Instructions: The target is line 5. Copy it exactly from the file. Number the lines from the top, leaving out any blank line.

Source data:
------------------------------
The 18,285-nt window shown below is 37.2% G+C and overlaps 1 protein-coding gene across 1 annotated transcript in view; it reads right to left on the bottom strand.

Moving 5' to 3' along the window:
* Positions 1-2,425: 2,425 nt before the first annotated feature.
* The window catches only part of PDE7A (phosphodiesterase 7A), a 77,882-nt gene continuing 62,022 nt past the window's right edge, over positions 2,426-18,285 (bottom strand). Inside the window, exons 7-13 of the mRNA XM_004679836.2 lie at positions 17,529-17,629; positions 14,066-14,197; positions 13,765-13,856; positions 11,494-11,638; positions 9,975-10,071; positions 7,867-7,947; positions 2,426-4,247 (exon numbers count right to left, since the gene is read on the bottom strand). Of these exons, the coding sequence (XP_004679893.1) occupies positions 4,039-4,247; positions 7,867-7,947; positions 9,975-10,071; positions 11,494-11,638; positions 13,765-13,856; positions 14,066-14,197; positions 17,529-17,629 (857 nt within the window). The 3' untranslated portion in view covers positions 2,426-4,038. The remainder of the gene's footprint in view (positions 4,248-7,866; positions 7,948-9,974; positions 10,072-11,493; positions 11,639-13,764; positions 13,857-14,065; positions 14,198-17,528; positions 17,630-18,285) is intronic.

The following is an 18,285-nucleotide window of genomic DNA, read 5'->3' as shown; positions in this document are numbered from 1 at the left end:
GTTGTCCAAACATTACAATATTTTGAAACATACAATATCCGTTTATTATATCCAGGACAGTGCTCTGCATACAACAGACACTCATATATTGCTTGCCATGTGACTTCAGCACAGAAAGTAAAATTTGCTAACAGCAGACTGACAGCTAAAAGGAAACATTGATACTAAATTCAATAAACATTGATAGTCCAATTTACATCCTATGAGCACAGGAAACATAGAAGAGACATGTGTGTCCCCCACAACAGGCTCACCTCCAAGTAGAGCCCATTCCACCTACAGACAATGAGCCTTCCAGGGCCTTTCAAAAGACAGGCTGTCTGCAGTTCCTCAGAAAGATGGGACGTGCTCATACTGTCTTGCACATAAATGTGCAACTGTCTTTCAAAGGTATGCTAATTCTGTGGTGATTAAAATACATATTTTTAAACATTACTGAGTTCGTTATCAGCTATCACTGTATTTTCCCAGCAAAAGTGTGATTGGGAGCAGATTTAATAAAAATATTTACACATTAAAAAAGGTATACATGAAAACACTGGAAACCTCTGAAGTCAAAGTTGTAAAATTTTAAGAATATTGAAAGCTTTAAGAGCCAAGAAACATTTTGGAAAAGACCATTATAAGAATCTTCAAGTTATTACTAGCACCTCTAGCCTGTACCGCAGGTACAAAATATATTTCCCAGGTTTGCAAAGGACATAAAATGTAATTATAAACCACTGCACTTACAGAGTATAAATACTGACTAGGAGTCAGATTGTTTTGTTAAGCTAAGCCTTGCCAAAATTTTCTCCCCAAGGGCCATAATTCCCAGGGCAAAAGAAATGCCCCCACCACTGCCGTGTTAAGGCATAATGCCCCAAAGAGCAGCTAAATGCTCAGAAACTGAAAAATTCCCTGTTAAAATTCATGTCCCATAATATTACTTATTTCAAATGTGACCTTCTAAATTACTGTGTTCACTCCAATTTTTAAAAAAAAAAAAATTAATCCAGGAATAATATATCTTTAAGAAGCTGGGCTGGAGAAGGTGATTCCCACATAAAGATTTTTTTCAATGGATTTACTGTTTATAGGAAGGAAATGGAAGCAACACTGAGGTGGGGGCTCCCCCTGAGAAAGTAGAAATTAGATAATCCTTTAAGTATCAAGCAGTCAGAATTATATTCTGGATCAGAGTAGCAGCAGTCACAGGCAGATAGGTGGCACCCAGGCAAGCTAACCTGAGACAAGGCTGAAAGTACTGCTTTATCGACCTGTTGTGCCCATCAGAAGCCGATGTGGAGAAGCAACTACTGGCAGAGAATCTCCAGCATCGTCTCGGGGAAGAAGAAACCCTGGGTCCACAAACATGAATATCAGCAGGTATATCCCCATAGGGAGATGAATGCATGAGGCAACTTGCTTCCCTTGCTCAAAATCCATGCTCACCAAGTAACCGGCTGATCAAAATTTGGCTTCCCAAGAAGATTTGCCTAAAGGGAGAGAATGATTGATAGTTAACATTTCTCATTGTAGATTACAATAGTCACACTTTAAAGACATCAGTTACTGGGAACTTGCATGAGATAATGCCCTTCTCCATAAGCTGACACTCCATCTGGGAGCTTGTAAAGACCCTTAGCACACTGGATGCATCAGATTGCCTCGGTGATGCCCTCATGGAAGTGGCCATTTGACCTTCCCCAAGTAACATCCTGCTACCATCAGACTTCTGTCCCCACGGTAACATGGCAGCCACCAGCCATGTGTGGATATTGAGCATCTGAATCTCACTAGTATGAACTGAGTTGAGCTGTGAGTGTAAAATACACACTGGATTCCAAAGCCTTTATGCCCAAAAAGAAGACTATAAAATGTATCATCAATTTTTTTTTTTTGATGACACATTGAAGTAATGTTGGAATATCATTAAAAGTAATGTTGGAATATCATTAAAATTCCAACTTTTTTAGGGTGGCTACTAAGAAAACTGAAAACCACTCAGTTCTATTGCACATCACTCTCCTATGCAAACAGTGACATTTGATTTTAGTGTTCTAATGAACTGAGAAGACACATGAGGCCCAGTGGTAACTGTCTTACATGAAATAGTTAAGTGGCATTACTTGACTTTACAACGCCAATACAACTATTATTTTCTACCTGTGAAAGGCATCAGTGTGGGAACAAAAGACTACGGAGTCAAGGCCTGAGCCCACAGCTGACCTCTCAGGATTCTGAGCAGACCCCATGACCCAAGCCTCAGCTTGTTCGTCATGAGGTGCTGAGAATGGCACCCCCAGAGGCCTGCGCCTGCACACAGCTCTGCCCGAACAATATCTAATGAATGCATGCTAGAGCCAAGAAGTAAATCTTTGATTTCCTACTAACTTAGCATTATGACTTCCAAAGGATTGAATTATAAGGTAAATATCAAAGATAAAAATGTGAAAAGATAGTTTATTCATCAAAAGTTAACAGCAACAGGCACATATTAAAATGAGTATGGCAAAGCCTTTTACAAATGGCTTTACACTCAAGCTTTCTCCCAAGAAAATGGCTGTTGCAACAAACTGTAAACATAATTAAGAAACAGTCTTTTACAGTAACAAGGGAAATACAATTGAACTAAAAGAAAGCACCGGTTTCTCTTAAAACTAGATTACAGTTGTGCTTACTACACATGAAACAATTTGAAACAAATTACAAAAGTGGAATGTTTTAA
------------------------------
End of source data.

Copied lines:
The following is an 18,285-nucleotide window of genomic DNA, read 5'->3' as shown; positions in this document are numbered from 1 at the left end: